I, probably like many others, immediately began finding issues with this guy’s arguments.  They were some pretty weak proofs–I hope the essays he’s writing for class are more compelling. I felt the need to talk with this guy and maybe suggest a change in approach. I was curious what he really wanted to accomplish. Was his goal in life really to discredit all other faith traditions? Wouldn’t it be easier just to make his own look good? Does anyone on the entire Earth actually listen to what these people have to say with sympathetic ears? I wanted to offer compassionate, constructive criticism. I wanted to explain to him what I’ve figured out over the years–you can’t prove these wrong, they got just as much clout as you. You have to show people why your team is the one they want to play for. And, very few self respecting people warm up very easily to hearing people loudly proclaiming how wrong they are. In the end, I don’t really care who’s wrong and who’s right. They could all be right for all I know. I know that following Christ seems to work for me, though, and I’m happier for it.

These are the things I wanted to tell this dude and to say I thought what he was doing was brave. But, there was that pesky vow of silence. I thought about just going and sitting across from him as he talked, then seeing if he’d approach me. Then I could show my card that explains why I’m not talking. I thought about just writing down how Christ fed the hungry and healed the sick far more than he talked about other faiths being wrong. In the end, though, Digby was tugging on the leash in the direction of home, so I just left him during his second impassioned argument discrediting the Mormon Jesus.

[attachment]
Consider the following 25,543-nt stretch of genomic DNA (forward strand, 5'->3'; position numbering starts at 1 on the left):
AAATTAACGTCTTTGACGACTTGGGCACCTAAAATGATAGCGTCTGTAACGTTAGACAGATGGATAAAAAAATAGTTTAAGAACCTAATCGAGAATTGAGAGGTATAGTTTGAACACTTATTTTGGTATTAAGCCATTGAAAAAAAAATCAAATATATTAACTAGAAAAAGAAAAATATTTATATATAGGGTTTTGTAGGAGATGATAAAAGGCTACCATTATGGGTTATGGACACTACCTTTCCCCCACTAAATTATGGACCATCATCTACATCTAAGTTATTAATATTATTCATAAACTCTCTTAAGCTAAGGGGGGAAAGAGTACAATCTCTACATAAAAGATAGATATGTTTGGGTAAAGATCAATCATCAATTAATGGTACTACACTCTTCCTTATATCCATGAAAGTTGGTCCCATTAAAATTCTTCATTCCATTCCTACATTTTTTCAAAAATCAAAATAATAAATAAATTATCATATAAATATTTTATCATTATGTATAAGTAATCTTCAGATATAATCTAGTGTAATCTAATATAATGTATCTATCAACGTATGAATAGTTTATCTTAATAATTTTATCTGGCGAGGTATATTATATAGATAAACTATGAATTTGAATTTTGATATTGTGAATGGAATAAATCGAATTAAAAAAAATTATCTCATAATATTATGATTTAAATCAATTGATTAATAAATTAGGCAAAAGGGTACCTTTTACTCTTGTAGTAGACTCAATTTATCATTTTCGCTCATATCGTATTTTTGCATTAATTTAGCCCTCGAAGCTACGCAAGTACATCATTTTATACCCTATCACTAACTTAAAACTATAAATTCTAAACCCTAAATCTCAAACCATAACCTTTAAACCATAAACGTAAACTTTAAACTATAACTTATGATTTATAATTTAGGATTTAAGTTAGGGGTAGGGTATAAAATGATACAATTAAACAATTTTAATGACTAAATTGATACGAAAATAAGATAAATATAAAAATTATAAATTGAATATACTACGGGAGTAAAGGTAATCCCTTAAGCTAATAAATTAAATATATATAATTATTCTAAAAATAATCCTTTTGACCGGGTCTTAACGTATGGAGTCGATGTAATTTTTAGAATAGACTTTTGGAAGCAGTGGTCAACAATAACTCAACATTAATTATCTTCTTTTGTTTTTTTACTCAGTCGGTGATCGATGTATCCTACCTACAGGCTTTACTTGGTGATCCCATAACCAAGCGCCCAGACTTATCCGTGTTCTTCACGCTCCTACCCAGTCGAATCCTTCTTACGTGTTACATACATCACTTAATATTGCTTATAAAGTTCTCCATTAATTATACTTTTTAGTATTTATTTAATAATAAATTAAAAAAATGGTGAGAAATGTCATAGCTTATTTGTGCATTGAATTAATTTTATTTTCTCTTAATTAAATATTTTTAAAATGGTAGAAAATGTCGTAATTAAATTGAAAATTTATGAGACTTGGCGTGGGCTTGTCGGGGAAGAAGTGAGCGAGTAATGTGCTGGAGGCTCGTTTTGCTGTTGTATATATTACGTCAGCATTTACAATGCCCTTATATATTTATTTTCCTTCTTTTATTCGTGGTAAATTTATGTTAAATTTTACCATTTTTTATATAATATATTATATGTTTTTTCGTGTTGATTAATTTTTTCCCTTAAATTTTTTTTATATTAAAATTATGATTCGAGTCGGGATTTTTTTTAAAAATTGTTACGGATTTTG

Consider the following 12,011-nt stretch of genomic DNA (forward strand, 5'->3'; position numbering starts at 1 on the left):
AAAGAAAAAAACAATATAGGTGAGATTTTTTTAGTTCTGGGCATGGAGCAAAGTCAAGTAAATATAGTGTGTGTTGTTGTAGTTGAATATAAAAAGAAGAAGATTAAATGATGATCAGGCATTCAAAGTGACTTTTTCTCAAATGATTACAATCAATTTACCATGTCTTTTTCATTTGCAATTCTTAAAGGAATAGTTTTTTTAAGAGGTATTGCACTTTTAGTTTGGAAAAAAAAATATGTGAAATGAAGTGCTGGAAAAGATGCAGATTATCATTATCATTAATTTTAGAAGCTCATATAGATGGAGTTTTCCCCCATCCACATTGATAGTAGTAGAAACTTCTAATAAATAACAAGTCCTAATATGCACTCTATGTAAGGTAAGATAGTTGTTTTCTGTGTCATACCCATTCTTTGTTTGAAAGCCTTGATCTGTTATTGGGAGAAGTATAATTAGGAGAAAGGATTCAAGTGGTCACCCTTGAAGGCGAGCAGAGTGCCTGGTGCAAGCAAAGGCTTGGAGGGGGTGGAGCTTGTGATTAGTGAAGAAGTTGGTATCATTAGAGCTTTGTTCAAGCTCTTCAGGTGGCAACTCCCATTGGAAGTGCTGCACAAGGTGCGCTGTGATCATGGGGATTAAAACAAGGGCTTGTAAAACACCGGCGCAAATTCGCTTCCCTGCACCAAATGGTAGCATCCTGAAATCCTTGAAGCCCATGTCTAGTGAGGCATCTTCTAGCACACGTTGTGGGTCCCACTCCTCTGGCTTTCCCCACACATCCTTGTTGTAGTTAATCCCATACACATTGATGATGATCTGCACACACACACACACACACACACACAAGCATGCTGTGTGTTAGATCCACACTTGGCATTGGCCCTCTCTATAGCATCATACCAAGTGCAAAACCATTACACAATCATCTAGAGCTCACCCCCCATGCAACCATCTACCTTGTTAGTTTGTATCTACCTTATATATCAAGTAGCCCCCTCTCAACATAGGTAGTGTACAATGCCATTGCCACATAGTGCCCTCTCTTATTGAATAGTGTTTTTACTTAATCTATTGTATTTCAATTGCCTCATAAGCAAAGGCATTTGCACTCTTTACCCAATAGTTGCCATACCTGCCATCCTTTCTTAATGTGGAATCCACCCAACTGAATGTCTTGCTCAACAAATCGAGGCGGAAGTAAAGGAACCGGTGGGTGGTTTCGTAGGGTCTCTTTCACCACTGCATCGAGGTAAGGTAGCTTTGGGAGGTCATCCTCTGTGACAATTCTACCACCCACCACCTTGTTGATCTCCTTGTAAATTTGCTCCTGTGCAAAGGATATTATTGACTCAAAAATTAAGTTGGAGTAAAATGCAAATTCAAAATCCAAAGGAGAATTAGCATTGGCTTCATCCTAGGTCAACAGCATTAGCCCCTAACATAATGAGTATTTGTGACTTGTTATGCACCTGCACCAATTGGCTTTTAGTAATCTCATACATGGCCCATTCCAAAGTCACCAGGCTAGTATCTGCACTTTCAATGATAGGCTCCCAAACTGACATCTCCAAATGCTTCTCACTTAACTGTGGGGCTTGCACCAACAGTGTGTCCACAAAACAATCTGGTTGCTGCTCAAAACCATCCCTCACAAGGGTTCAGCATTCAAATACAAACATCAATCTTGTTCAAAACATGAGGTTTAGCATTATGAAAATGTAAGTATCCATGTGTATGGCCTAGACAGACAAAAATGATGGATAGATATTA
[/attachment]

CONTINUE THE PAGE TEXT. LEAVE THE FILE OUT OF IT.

It’s interesting to me how sidewalk preachers pull such a reaction from people, generally pretty strong ones. There’s a spectrum of emotions, but people generally want to do something. But, we normally end up putting our heads down, avoiding eye contact, and walking by–which is not too different from how we handle a lot of our life. We might stop if a crowd forms, but it would take a lot to talk to these people. We almost never agree, and we don’t hold out a lot of hope for anything meaningful coming from this. Because, for both of us, we think it’s about changing minds with our arguments. What we forget is that arguments generally are pretty bad at changing minds. Actions do the job much more effectively.

Now back to talking, I still think about what I’d like to do the next time I pass a street preacher. Maybe I’m thinking too much about it–there are plenty of other productive things I can find to do. Something is compelling, though, like I’m sure it is for everyone else. It’s not so much the words–it’s the willingness to stand up that interests me. I wish that energy could be channeled into something that might bring more respect to the faith we both somehow claim, rather than eye rolls and mumbles to the person next to you. It all goes back to knowing when to talk and when to listen, though. And, I’m still working on that.


2 thoughts on “What to do with your Voice?

    1. Yeah, I wondered about how well I laid out the choices after I published the poll. I could see you striking up a sarcastic chorus of Amazing Grace with them. Should have offered that choice too.